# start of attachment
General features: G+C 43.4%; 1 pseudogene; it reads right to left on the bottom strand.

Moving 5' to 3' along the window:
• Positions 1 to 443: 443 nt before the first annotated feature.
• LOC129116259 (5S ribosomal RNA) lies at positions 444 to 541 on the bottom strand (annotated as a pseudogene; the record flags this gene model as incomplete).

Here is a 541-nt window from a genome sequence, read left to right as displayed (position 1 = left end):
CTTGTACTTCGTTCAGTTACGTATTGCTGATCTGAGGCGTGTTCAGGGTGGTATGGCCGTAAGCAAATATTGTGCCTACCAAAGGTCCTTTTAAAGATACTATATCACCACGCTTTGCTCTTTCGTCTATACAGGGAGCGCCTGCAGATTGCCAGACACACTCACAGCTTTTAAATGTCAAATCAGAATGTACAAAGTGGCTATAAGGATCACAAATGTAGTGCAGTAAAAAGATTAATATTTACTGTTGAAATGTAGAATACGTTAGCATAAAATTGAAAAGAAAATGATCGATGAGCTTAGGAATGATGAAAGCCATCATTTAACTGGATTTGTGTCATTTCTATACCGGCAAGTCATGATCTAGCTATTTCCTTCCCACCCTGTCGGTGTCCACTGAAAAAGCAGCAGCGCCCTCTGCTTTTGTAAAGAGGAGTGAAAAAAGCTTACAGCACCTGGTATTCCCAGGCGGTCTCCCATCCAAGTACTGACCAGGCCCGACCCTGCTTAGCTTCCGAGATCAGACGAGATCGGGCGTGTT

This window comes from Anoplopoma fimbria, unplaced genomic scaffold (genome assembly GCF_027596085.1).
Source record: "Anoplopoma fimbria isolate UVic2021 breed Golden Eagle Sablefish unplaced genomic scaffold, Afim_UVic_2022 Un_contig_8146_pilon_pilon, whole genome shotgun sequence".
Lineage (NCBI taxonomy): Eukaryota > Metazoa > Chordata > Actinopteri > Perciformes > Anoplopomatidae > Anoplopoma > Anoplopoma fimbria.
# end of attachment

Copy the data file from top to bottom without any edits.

General features: G+C 43.4%; 1 pseudogene; it reads right to left on the bottom strand.

Moving 5' to 3' along the window:
• Positions 1 to 443: 443 nt before the first annotated feature.
• LOC129116259 (5S ribosomal RNA) lies at positions 444 to 541 on the bottom strand (annotated as a pseudogene; the record flags this gene model as incomplete).

Here is a 541-nt window from a genome sequence, read left to right as displayed (position 1 = left end):
CTTGTACTTCGTTCAGTTACGTATTGCTGATCTGAGGCGTGTTCAGGGTGGTATGGCCGTAAGCAAATATTGTGCCTACCAAAGGTCCTTTTAAAGATACTATATCACCACGCTTTGCTCTTTCGTCTATACAGGGAGCGCCTGCAGATTGCCAGACACACTCACAGCTTTTAAATGTCAAATCAGAATGTACAAAGTGGCTATAAGGATCACAAATGTAGTGCAGTAAAAAGATTAATATTTACTGTTGAAATGTAGAATACGTTAGCATAAAATTGAAAAGAAAATGATCGATGAGCTTAGGAATGATGAAAGCCATCATTTAACTGGATTTGTGTCATTTCTATACCGGCAAGTCATGATCTAGCTATTTCCTTCCCACCCTGTCGGTGTCCACTGAAAAAGCAGCAGCGCCCTCTGCTTTTGTAAAGAGGAGTGAAAAAAGCTTACAGCACCTGGTATTCCCAGGCGGTCTCCCATCCAAGTACTGACCAGGCCCGACCCTGCTTAGCTTCCGAGATCAGACGAGATCGGGCGTGTT

This window comes from Anoplopoma fimbria, unplaced genomic scaffold (genome assembly GCF_027596085.1).
Source record: "Anoplopoma fimbria isolate UVic2021 breed Golden Eagle Sablefish unplaced genomic scaffold, Afim_UVic_2022 Un_contig_8146_pilon_pilon, whole genome shotgun sequence".
Lineage (NCBI taxonomy): Eukaryota > Metazoa > Chordata > Actinopteri > Perciformes > Anoplopomatidae > Anoplopoma > Anoplopoma fimbria.